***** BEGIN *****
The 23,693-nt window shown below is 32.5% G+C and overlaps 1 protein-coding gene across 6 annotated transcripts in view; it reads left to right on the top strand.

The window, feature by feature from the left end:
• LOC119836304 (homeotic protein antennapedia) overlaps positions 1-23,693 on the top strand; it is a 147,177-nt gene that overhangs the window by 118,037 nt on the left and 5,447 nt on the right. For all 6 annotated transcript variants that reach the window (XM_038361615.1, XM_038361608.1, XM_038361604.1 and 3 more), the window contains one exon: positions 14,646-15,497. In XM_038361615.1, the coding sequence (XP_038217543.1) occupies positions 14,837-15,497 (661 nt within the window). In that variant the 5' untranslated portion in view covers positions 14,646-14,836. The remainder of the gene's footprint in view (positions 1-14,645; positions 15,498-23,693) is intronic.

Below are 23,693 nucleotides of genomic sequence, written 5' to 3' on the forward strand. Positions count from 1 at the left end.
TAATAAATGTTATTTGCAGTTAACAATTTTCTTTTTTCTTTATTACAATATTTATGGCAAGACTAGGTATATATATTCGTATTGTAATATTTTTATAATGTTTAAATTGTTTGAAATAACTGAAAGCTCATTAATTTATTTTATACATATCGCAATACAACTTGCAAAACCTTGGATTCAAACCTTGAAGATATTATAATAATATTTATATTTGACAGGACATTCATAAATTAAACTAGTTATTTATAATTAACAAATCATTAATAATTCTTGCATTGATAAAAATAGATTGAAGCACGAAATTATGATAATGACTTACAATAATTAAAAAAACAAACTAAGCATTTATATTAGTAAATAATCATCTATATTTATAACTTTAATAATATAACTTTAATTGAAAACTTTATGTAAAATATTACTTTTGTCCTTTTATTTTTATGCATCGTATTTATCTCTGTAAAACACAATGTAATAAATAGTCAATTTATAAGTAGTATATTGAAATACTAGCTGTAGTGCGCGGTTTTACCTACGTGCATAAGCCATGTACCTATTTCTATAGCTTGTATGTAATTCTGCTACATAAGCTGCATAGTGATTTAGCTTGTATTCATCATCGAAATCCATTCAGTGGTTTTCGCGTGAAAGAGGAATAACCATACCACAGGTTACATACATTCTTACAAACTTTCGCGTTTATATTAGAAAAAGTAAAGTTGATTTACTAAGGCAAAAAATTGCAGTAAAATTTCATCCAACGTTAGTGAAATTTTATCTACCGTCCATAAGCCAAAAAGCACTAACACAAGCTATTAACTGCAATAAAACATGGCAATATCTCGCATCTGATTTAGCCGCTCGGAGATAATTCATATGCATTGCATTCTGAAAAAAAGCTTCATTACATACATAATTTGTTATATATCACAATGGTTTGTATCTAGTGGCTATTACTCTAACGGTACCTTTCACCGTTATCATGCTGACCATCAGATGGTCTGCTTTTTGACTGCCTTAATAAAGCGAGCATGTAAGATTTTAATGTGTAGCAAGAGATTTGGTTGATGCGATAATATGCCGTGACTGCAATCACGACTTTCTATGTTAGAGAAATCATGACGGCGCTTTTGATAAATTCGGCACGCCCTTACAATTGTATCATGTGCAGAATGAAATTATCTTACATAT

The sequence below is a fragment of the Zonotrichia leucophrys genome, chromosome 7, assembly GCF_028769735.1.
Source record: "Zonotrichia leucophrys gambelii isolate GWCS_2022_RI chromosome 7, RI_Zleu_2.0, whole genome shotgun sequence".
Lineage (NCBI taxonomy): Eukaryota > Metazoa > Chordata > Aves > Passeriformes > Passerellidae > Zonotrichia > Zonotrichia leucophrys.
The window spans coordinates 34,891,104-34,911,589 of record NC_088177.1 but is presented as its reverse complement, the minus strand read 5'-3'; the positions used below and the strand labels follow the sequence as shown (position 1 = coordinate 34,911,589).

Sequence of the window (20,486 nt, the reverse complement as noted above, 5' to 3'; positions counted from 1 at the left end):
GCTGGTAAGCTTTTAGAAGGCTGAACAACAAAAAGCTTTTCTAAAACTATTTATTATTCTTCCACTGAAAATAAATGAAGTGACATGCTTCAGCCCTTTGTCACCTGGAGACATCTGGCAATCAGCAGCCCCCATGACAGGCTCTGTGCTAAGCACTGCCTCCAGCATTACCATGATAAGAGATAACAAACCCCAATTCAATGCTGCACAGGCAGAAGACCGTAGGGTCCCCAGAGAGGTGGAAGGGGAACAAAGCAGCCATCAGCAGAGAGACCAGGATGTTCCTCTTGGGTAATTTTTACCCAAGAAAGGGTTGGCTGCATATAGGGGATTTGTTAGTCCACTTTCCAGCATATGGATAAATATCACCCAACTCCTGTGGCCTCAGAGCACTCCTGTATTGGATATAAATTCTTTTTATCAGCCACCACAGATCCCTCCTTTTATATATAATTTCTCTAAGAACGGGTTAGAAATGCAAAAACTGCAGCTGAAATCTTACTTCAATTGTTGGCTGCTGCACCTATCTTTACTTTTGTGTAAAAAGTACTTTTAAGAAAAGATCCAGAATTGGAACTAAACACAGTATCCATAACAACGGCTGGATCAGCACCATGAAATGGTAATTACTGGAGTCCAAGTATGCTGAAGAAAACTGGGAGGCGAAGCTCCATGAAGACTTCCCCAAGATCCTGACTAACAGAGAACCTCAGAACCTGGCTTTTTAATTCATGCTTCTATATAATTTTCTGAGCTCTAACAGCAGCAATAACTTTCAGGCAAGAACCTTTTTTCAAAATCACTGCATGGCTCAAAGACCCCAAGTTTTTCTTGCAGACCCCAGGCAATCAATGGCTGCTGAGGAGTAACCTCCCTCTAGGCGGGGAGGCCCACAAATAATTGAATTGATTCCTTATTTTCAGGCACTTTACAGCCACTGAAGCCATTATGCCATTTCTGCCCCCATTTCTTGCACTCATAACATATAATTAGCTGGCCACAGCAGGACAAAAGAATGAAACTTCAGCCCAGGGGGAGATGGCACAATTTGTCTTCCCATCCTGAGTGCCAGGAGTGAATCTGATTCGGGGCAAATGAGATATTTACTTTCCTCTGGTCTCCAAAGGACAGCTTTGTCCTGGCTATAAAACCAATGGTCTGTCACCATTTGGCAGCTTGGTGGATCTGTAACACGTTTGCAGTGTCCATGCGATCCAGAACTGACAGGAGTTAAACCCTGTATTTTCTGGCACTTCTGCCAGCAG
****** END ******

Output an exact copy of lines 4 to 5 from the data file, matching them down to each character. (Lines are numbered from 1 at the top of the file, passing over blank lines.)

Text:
Below are 23,693 nucleotides of genomic sequence, written 5' to 3' on the forward strand. Positions count from 1 at the left end.
TAATAAATGTTATTTGCAGTTAACAATTTTCTTTTTTCTTTATTACAATATTTATGGCAAGACTAGGTATATATATTCGTATTGTAATATTTTTATAATGTTTAAATTGTTTGAAATAACTGAAAGCTCATTAATTTATTTTATACATATCGCAATACAACTTGCAAAACCTTGGATTCAAACCTTGAAGATATTATAATAATATTTATATTTGACAGGACATTCATAAATTAAACTAGTTATTTATAATTAACAAATCATTAATAATTCTTGCATTGATAAAAATAGATTGAAGCACGAAATTATGATAATGACTTACAATAATTAAAAAAACAAACTAAGCATTTATATTAGTAAATAATCATCTATATTTATAACTTTAATAATATAACTTTAATTGAAAACTTTATGTAAAATATTACTTTTGTCCTTTTATTTTTATGCATCGTATTTATCTCTGTAAAACACAATGTAATAAATAGTCAATTTATAAGTAGTATATTGAAATACTAGCTGTAGTGCGCGGTTTTACCTACGTGCATAAGCCATGTACCTATTTCTATAGCTTGTATGTAATTCTGCTACATAAGCTGCATAGTGATTTAGCTTGTATTCATCATCGAAATCCATTCAGTGGTTTTCGCGTGAAAGAGGAATAACCATACCACAGGTTACATACATTCTTACAAACTTTCGCGTTTATATTAGAAAAAGTAAAGTTGATTTACTAAGGCAAAAAATTGCAGTAAAATTTCATCCAACGTTAGTGAAATTTTATCTACCGTCCATAAGCCAAAAAGCACTAACACAAGCTATTAACTGCAATAAAACATGGCAATATCTCGCATCTGATTTAGCCGCTCGGAGATAATTCATATGCATTGCATTCTGAAAAAAAGCTTCATTACATACATAATTTGTTATATATCACAATGGTTTGTATCTAGTGGCTATTACTCTAACGGTACCTTTCACCGTTATCATGCTGACCATCAGATGGTCTGCTTTTTGACTGCCTTAATAAAGCGAGCATGTAAGATTTTAATGTGTAGCAAGAGATTTGGTTGATGCGATAATATGCCGTGACTGCAATCACGACTTTCTATGTTAGAGAAATCATGACGGCGCTTTTGATAAATTCGGCACGCCCTTACAATTGTATCATGTGCAGAATGAAATTATCTTACATAT